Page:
Date of Award

Spring 4-4-2017

Document Type


Degree Name

Doctor of Education (EdD)


Organizational Leadership

First Advisor

Patricia Clark White, Ed.D.

Second Advisor

Douglas P. DeVore, Ed.D.

Third Advisor

James Cox, Ph.D.


Purpose: The purpose of this thematic, mixed-methods case study was to identify and describe the behaviors that exemplary female chief executive officers (CEOs) use to create personal and organizational meaning for themselves and their followers through meaning-making domains: character, vision, relationships, wisdom, and inspiration. Additionally, it was the purpose of this study to determine the degree of importance to which followers perceived behaviors within the meaning-making domains.

Methodology: The exploratory mixed-methods case study was selected to gather insight into the behaviors of four female chief executive officers through interviews. Twelve of their employees were asked to complete an online survey. The results of both the qualitative interviews and quantitative surveys were then compared for triangulation.

Findings: The qualitative findings of this research suggest that exemplary female CEOs demonstrate behaviors from each of meaning-making domains (character, vision, relationships, wisdom, and inspiration), with character and vision as most significant to meaning making. Followers concurred with their quantitative input, finding the domains of character and relationships to be the most significant in creating meaning within the organization.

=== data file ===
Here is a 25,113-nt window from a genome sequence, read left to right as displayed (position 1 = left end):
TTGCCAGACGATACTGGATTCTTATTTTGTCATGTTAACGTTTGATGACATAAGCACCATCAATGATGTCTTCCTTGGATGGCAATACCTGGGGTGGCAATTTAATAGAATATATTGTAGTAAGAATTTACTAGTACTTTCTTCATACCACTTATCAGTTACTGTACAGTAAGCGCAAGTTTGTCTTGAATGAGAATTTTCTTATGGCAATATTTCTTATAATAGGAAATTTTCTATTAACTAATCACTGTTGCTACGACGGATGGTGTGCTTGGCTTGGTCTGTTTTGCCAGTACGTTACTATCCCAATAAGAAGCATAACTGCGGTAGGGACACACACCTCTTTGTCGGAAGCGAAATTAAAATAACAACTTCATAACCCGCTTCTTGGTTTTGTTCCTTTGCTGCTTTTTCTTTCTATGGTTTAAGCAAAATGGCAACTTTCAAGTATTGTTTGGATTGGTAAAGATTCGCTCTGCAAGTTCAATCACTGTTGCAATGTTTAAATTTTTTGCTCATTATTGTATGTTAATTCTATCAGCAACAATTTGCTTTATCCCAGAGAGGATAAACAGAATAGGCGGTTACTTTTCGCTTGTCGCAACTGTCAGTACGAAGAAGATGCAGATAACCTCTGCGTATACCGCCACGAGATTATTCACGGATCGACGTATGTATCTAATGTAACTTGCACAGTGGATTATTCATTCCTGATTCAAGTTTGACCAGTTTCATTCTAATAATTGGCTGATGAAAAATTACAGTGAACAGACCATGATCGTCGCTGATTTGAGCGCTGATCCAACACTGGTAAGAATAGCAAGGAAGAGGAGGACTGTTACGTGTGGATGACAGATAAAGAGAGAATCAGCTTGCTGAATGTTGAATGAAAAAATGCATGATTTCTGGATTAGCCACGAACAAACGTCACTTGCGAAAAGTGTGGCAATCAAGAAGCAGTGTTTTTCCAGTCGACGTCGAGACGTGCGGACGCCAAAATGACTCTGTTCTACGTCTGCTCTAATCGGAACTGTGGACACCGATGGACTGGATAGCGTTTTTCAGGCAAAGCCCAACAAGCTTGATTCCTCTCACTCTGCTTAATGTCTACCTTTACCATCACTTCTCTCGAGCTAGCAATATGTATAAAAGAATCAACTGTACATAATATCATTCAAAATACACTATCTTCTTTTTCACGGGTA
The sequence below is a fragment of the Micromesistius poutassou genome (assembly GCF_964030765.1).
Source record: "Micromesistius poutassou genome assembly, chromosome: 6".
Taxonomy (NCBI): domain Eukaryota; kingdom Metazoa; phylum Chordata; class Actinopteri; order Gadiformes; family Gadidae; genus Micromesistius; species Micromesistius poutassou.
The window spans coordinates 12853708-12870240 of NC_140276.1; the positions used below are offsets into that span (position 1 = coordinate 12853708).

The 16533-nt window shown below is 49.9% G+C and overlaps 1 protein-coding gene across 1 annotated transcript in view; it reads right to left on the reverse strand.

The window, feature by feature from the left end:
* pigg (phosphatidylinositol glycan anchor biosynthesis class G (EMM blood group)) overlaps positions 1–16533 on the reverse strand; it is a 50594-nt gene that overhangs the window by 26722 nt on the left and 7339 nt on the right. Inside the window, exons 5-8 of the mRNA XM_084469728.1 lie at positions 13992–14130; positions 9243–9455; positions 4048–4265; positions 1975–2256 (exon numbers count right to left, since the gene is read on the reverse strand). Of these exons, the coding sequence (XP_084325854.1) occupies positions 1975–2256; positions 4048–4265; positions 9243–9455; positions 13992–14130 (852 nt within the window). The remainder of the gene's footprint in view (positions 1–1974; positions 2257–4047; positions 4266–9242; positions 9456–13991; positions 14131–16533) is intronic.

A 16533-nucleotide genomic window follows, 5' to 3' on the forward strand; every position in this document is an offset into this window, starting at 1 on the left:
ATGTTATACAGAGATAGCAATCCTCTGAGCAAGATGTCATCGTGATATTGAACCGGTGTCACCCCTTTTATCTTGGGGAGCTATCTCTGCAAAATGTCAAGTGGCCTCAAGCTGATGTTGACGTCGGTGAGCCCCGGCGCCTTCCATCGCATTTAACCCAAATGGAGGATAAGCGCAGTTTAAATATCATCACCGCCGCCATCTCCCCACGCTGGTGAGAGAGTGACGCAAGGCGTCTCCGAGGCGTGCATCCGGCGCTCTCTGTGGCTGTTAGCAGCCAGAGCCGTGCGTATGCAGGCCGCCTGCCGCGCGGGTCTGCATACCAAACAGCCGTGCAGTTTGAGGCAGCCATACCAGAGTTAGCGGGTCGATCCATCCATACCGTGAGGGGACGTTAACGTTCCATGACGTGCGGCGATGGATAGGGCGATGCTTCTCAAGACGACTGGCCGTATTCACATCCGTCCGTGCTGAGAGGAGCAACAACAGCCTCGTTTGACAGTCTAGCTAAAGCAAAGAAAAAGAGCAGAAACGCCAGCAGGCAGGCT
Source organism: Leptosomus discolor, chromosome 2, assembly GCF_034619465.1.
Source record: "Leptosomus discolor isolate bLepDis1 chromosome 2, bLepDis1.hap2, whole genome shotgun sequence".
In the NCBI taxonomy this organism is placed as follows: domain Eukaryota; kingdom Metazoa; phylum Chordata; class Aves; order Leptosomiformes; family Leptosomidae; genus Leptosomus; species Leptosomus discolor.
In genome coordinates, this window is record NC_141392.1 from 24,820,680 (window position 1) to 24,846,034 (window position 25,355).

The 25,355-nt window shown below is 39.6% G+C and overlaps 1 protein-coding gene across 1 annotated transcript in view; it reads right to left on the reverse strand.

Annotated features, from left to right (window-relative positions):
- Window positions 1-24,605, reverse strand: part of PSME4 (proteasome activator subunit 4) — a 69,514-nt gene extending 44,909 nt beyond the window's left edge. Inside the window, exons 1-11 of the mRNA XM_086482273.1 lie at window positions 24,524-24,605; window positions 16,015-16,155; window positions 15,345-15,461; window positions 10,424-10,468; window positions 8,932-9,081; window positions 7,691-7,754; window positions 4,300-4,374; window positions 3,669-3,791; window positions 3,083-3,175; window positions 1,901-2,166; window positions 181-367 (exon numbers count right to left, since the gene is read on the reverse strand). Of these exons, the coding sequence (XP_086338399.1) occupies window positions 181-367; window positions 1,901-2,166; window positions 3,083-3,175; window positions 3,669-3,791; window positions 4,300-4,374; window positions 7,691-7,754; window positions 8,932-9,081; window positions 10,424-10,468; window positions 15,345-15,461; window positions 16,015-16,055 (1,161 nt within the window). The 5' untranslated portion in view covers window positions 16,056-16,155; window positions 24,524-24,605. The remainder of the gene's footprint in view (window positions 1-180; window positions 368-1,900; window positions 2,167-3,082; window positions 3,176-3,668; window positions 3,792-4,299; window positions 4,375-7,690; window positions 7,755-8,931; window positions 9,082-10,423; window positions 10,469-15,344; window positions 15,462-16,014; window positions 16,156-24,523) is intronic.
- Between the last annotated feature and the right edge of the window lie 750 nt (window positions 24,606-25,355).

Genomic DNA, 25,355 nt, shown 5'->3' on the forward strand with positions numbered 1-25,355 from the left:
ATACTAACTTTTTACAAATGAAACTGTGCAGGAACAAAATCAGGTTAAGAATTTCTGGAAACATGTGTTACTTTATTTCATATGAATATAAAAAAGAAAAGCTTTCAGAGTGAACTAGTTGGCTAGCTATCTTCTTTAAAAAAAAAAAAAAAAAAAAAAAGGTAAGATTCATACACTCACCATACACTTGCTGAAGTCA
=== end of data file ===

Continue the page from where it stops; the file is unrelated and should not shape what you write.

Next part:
Conclusions: The study’s findings support the need for CEOs to integrate behaviors from each of the meaning-making domains (character, vision, relationships, wisdom, and inspiration) in order to create meaning for themselves and their followers. CEOs wishing to develop behaviors across these domains should make decisions based on a moral compass, invest in strategic planning, as well set aside time for reflection and self-development.

Recommendations: There is a need for further exploration in this area of study. Replication studies could identify differing populations, exemplary male CEOs, or look at other geographical locations. For a deeper look into this topic, a pure qualitative design approach is suggested. The 21 emerging themes also need a deeper understanding and each could contribute to its own study. Finally, it is highly advisable that studies be conducted in order to add to the body of knowledge on meaning-making leadership.